More stories from the news digests of the latest issue of ARTIFAX magazine, including inscriptions that name a newly discovered Roman governor of ancient Judea, and that connect to the ruling family of the Hasmonean period.
An inscription naming Gargilius Antiquus was found in the harbor of Dor, indicating that he was probably the governor of the Roman province of Judea when the second Jewish revolt broke out.
An inscription, “Hyrcanus,” was found in the massive Givati Parking Lot excavation just outside the walls of Jerusalem. It is probably one or the other John Hyrcanus, from the Hasmonean lineage of the 1st and 2nd centuries BC.
“The Thinker” is the name given to the figure of a man found sitting atop a pot dating to around 1800 BC, the patriarchal period. The man is shown deep in thought.
And finally mention of some of the finds from last summer’s Gezer excavation of the Bronze Age gate.
Catching up with some of the archaeology stories in the news digests of the latest issue of our ARTIFAX magazine, co-editor Clyde Billington and I discuss some new Dead Sea Scrolls fragments that have been found. That is, they were found in some caves along the western shore of the Dead Sea but not at Qumran, rather further south near Masada, along Wadi Tze’elim.
Another discovery in the same cave (known as the Cave of the Skulls) is the Jerusalem Papyrus, which was one of our Top Ten biblical archaeology stories of 2016. This papyrus contains what appears to be the oldest mention of Jerusalem in the Hebrew language, dating to the 7th century B.C.
And finally, we discuss the recent proposition put forth by Douglas Petrovich, that the alphabetic Semitic inscriptions from Wadi el-Hol in Egypt and Serabit el-Khadem in the Sinai were actually written by ancient Hebrews.
For more than 60 years, the story of the Dead Sea Scrolls discovery has included mention of the 11 caves in which scrolls and scroll materials were found. Then, earlier this year, it was announced that Cave #12 has been identified. A new effort to identify caves with archaeological contents along the shore of the Dead Sea has begun.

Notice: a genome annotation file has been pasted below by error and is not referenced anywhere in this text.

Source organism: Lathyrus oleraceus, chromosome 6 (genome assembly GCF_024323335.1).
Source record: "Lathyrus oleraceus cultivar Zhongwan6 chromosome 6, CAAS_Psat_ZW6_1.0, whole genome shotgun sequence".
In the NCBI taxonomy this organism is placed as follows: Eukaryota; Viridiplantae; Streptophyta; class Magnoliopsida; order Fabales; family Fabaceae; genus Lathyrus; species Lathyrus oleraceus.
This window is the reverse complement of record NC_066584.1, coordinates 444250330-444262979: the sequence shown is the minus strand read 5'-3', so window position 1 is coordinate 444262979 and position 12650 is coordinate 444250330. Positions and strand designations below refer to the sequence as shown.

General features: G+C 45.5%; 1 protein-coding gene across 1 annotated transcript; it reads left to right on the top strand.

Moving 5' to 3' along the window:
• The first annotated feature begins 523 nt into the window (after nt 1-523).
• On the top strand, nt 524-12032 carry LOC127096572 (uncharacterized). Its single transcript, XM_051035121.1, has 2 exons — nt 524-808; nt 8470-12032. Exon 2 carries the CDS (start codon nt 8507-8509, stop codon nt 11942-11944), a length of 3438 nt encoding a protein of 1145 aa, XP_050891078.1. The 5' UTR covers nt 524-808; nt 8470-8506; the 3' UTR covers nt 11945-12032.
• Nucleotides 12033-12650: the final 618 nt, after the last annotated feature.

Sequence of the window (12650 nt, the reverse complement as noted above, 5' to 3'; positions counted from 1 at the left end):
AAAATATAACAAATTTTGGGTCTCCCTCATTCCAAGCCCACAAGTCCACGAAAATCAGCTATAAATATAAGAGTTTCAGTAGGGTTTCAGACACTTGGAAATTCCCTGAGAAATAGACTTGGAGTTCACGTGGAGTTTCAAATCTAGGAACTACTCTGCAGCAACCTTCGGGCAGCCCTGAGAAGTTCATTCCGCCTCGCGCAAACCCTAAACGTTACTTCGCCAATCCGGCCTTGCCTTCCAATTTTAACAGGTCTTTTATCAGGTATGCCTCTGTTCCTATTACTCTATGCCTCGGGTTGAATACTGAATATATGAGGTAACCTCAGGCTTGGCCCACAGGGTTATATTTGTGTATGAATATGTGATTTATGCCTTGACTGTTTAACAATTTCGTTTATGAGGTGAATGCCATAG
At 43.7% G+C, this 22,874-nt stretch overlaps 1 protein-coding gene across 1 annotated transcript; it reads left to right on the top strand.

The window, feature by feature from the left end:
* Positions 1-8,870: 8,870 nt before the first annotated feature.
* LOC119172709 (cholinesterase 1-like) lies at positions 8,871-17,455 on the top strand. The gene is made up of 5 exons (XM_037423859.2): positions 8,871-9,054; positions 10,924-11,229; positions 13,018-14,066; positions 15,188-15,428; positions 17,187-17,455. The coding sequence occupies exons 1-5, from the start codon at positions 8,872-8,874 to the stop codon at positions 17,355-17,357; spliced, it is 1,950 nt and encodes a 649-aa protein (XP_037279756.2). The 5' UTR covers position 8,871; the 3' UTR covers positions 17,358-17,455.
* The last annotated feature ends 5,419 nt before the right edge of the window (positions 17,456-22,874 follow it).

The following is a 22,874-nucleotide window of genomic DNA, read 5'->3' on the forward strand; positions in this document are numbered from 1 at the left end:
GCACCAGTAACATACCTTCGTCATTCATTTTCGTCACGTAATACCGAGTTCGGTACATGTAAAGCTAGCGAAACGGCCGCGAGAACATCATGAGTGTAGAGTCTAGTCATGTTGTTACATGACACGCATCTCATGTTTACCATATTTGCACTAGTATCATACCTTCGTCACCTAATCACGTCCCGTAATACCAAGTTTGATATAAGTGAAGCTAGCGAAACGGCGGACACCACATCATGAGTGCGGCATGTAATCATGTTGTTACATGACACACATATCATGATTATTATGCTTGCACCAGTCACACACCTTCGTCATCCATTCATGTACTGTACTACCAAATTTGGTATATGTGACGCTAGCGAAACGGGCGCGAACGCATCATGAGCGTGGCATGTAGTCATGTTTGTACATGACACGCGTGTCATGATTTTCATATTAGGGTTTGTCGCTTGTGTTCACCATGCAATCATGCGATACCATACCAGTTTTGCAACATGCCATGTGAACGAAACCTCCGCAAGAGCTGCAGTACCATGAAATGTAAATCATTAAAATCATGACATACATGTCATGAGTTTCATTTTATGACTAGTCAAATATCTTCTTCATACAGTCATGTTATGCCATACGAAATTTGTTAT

On this program we talk with professor Randall Price, one of the leaders of this year’s Cave #12 excavation for more details on the cave search and what’s ahead.
The 11 caves in which Dead Sea Scroll materials were found more than a half century ago have been joined by one more cave, cave #12. No new scrolls were found, but archaeologists did unearth evidence of scroll storage jars and related materials left behind by looters who plundered the site decades ago. We discuss this find and several other sites where archaeology is going on this year with John DeLancey, who will be the co-leader of our May 2018 TB&TS Israel Study tour.
In the second program we continue to review some of the most interesting sites in Israel where excavations are planned for 2017. This is an annual feature which gives listeners an idea of where Biblical Archaeology is focused right now, and it also serves to remind listeners that these are all opportunities where volunteers can get involved and do some hands-on biblical research. As William Dever once said, on The Book & The Spade program, “The only new facts about the Bible and the biblical world are coming from the ground.”
We check in again with Brent Seales, chair of the computer science department at the University of Kentucky, for an update on his efforts to read ancient scrolls which are unreadable without a X-ray scan and his software to virtually unroll the scrolls. Professor Seales first got our attention a year and a half ago with the news that he had virtually unrolled a carbonized scroll of Leviticus, excavated in 1970 from a burned synagogue on the Dead Sea shore at Engedi.
At the time he took up the Leviticus scroll professor Seales had been at somewhat of a dead end on his efforts to read scrolls from the Villa of the Papyri, excavated a century and a half ago from Herculaneum. The ink on the scrolls was indistinguishable from the burned black papyri. But now professor Seales believes he’s found the solution to that problem, and it may well be that this ancient library, destroyed by the eruption of Mt. Vesuvius in A.D. 79, is once again going to be available to interested readers.
Every year we draw attention to all of the interesting excavations in Biblical Archaeology by highlighting ten of the most exciting discoveries or announcements of the previous year. This year the top discovery on the list goes right to the heart of the Christian faith, the opening up of the traditional tomb of Jesus in the Church of the Holy Sepulchre in Jerusalem. There are nine more on the list, one all the way at the other end of the Roman Empire.